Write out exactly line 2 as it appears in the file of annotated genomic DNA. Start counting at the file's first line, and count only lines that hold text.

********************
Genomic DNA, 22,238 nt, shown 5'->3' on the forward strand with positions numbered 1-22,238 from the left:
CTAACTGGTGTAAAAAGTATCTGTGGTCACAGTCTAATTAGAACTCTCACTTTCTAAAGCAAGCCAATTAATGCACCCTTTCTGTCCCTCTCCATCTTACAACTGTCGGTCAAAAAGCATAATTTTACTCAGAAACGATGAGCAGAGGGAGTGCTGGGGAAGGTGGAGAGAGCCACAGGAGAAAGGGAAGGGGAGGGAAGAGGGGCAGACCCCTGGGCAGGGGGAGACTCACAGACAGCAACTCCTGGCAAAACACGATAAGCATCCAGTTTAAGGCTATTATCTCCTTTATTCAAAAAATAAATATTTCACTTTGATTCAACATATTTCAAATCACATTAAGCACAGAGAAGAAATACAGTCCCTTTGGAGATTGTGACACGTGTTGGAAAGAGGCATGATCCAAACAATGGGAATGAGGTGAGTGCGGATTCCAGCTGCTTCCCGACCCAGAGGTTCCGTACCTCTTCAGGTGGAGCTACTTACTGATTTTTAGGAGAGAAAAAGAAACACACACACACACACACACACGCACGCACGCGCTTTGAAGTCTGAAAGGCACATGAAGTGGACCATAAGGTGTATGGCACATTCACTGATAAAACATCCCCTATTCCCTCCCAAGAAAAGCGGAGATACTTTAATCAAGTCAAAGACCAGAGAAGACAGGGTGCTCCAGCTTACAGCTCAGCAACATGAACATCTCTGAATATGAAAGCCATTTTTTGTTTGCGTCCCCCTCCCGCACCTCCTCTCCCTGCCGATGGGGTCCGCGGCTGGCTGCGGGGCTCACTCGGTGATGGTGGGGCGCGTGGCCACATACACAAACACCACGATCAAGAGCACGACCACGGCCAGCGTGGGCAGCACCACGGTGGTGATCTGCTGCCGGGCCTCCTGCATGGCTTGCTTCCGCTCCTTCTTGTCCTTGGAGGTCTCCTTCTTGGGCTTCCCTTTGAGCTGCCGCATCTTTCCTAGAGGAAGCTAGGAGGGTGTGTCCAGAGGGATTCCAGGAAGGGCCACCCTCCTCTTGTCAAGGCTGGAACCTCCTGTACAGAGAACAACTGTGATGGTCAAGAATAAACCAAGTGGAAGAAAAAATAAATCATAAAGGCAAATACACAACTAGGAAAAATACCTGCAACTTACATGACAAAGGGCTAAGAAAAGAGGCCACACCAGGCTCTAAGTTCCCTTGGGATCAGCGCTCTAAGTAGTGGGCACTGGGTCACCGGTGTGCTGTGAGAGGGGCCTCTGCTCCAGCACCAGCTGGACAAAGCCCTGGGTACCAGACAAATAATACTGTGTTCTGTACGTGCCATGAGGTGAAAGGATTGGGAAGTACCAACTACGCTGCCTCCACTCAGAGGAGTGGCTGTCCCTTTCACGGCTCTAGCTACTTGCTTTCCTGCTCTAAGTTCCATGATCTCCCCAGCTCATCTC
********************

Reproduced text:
CTAACTGGTGTAAAAAGTATCTGTGGTCACAGTCTAATTAGAACTCTCACTTTCTAAAGCAAGCCAATTAATGCACCCTTTCTGTCCCTCTCCATCTTACAACTGTCGGTCAAAAAGCATAATTTTACTCAGAAACGATGAGCAGAGGGAGTGCTGGGGAAGGTGGAGAGAGCCACAGGAGAAAGGGAAGGGGAGGGAAGAGGGGCAGACCCCTGGGCAGGGGGAGACTCACAGACAGCAACTCCTGGCAAAACACGATAAGCATCCAGTTTAAGGCTATTATCTCCTTTATTCAAAAAATAAATATTTCACTTTGATTCAACATATTTCAAATCACATTAAGCACAGAGAAGAAATACAGTCCCTTTGGAGATTGTGACACGTGTTGGAAAGAGGCATGATCCAAACAATGGGAATGAGGTGAGTGCGGATTCCAGCTGCTTCCCGACCCAGAGGTTCCGTACCTCTTCAGGTGGAGCTACTTACTGATTTTTAGGAGAGAAAAAGAAACACACACACACACACACACACGCACGCACGCGCTTTGAAGTCTGAAAGGCACATGAAGTGGACCATAAGGTGTATGGCACATTCACTGATAAAACATCCCCTATTCCCTCCCAAGAAAAGCGGAGATACTTTAATCAAGTCAAAGACCAGAGAAGACAGGGTGCTCCAGCTTACAGCTCAGCAACATGAACATCTCTGAATATGAAAGCCATTTTTTGTTTGCGTCCCCCTCCCGCACCTCCTCTCCCTGCCGATGGGGTCCGCGGCTGGCTGCGGGGCTCACTCGGTGATGGTGGGGCGCGTGGCCACATACACAAACACCACGATCAAGAGCACGACCACGGCCAGCGTGGGCAGCACCACGGTGGTGATCTGCTGCCGGGCCTCCTGCATGGCTTGCTTCCGCTCCTTCTTGTCCTTGGAGGTCTCCTTCTTGGGCTTCCCTTTGAGCTGCCGCATCTTTCCTAGAGGAAGCTAGGAGGGTGTGTCCAGAGGGATTCCAGGAAGGGCCACCCTCCTCTTGTCAAGGCTGGAACCTCCTGTACAGAGAACAACTGTGATGGTCAAGAATAAACCAAGTGGAAGAAAAAATAAATCATAAAGGCAAATACACAACTAGGAAAAATACCTGCAACTTACATGACAAAGGGCTAAGAAAAGAGGCCACACCAGGCTCTAAGTTCCCTTGGGATCAGCGCTCTAAGTAGTGGGCACTGGGTCACCGGTGTGCTGTGAGAGGGGCCTCTGCTCCAGCACCAGCTGGACAAAGCCCTGGGTACCAGACAAATAATACTGTGTTCTGTACGTGCCATGAGGTGAAAGGATTGGGAAGTACCAACTACGCTGCCTCCACTCAGAGGAGTGGCTGTCCCTTTCACGGCTCTAGCTACTTGCTTTCCTGCTCTAAGTTCCATGATCTCCCCAGCTCATCTC